Legitimate uses of IIFEs?

Dmitry Soshnikov dmitry.soshnikov at gmail.com
Sun Dec 20 21:54:57 UTC 2015


On Sunday, December 20, 2015, <bread at mailed.me.uk> wrote:

> You're quite right, which demonstrates the lack of necessity for a
> top-level await (FYI, I find the inconsistency irritating but
> understandable), so I still maintain this is not a _required_ use for an
> IIAFE - there is no reason to create an async function to invoke another
> async function; one can simply invoke it, and if the result/completion is
> required, use it's ,then() member....but there's no need/advantage to
> wrapping such an invocation in an IIAFE, right?
>
>
The use case is valid, there was no mistakes. We use async IIFEs as an
"entry point" to async code: you can await there, do intermediate
calculations with temporary variables, again awai, etc (Promise.all has a
different use case).

Dmitry



>
> On 20 December 2015 13:40:30 -00:00, Forbes Lindesay <
> forbes at lindesay.co.uk
> <javascript:_e(%7B%7D,'cvml','forbes at lindesay.co.uk');>> wrote:
>
> Promises are eager.  That is, they do the work and resolve whether you
> await them or not.  If you want to handle exceptions, you need to call
> .then and provide an error handler, but other than that it's totally ok to
> not bother waiting for a promise.
>
> On 19 Dec 2015, at 22:02, Mat At Bread <bread at mailed.me.uk
> <javascript:_e(%7B%7D,'cvml','bread at mailed.me.uk');>> wrote:
>
> Which is what I said, I hope. Use the .then for top-level invitation.
> Dimitry's example wouldn't resolve the Promise
>
> On 19 December 2015 9:24:04 pm Fabrício Matté <ultcombo at gmail.com
> <javascript:_e(%7B%7D,'cvml','ultcombo at gmail.com');>> wrote:
>
> @bread I see you are referencing Dmitry's sample, but why do you say it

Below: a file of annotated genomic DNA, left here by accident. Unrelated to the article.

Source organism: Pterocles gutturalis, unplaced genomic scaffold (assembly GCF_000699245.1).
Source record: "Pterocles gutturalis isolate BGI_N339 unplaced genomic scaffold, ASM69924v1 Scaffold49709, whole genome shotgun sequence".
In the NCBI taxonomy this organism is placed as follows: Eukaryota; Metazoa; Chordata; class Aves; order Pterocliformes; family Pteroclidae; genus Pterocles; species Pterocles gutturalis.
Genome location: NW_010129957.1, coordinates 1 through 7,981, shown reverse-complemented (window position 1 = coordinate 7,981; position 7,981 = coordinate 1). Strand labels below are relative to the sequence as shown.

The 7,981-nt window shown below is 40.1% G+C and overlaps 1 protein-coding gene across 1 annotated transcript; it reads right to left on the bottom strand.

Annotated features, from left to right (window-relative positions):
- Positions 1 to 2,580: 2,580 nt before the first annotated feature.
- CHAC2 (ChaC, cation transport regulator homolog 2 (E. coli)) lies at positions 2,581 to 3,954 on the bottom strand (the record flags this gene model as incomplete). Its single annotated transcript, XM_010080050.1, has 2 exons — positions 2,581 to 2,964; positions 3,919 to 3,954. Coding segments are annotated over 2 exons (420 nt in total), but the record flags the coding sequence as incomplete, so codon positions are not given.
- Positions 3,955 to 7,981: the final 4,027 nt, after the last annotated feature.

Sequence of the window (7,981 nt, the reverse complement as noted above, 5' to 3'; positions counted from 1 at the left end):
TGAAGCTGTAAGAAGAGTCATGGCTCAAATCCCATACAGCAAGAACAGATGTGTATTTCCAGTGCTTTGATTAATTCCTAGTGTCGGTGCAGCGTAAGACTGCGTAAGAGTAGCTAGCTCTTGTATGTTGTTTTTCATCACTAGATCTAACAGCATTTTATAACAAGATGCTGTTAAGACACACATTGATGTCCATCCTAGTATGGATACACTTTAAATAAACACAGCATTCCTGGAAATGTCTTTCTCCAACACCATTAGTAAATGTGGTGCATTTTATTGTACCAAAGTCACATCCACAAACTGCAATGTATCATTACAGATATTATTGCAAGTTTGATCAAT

> won't work? AFAIK async functions return promises, so you don't necessarily
> need a top-level `await`. I believe this (extremely ugly) sample should
> work:
>
> ```js
> function f(cb) {
>   (async function() {
>     // await here
>   })().then(v => cb(null, v), cb);
> }
> ```
>
> /fm
>
> On Sat, Dec 19, 2015 at 7:11 PM, <bread at mailed.me.uk
> <javascript:_e(%7B%7D,'cvml','bread at mailed.me.uk');>> wrote:
>
> That’s not going to work. The correct form still requires an (illegal)
> top-level await:
>
> await (async function() {
> // await here
> })();
>
> The easiest way to spawn a top-level async function is:
>
> here.then(function(result){},function(error){}) ;
>
> On 19 December 2015 20:14:44 -00:00, Dmitry Soshnikov <
> dmitry.soshnikov at gmail.com
> <javascript:_e(%7B%7D,'cvml','dmitry.soshnikov at gmail.com');>> wrote:
>
>
>
> On Saturday, December 19, 2015, Šime Vidas <sime.vidas at gmail.com
> <javascript:_e(%7B%7D,'cvml','sime.vidas at gmail.com');>> wrote:
>
> With block statements + let/const, IIFEs are no longer needed to emulate
> block-scoped variables. That got me thinking, are there other uses of
> IIFEs, or are they no longer needed?
> I’ve checked my code and found instances of this pattern:
>
> var foo = (function () {
>     var a, b, c; // helper variables
>     // some computation
>     return /* final value of foo */;
> }());
> Btw, there is a "do expression" proposal (stage 0) [1] for this type of
> pattern.
> Anything else?
>
>
> FWIW, one of the still valid use cases is async IIFE, to spawn an async
> code (since there's no yet top-level async/await)
>
> (async function() {
>   // await here
> })();
>
> Dmitry
>
>
>
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